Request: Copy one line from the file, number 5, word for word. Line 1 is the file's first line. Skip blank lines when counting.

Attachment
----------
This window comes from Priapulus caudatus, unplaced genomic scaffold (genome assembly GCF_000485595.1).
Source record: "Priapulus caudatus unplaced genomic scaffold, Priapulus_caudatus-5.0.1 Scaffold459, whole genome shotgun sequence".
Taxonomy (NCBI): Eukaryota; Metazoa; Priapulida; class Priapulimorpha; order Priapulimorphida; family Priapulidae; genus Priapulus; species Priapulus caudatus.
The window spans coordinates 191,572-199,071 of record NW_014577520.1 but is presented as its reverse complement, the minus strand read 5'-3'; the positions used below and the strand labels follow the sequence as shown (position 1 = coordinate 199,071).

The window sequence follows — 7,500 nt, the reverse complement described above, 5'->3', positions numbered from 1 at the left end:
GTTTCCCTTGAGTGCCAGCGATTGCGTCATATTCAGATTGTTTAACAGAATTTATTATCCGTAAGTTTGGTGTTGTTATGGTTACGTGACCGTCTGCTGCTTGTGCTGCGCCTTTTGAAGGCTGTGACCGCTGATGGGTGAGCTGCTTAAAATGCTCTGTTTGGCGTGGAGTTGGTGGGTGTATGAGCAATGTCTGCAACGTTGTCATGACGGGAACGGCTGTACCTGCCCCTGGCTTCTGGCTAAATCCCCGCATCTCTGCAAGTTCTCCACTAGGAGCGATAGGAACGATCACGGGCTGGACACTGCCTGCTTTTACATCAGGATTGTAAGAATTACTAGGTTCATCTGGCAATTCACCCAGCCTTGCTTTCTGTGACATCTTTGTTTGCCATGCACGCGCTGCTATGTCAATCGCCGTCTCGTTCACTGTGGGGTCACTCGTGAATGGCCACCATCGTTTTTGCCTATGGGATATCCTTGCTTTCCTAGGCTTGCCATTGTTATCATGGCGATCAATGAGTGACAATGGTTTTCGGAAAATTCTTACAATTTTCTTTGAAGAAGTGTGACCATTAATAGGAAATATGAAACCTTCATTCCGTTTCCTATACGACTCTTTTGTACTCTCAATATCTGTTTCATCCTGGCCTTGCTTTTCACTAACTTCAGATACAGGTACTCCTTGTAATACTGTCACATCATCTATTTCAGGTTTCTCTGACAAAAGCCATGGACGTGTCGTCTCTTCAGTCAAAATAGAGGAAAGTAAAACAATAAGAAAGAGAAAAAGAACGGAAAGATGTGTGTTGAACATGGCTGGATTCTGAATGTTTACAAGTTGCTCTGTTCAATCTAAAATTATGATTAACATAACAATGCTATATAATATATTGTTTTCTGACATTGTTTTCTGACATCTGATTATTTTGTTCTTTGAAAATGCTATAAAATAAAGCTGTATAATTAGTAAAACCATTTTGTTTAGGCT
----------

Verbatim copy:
The window sequence follows — 7,500 nt, the reverse complement described above, 5'->3', positions numbered from 1 at the left end: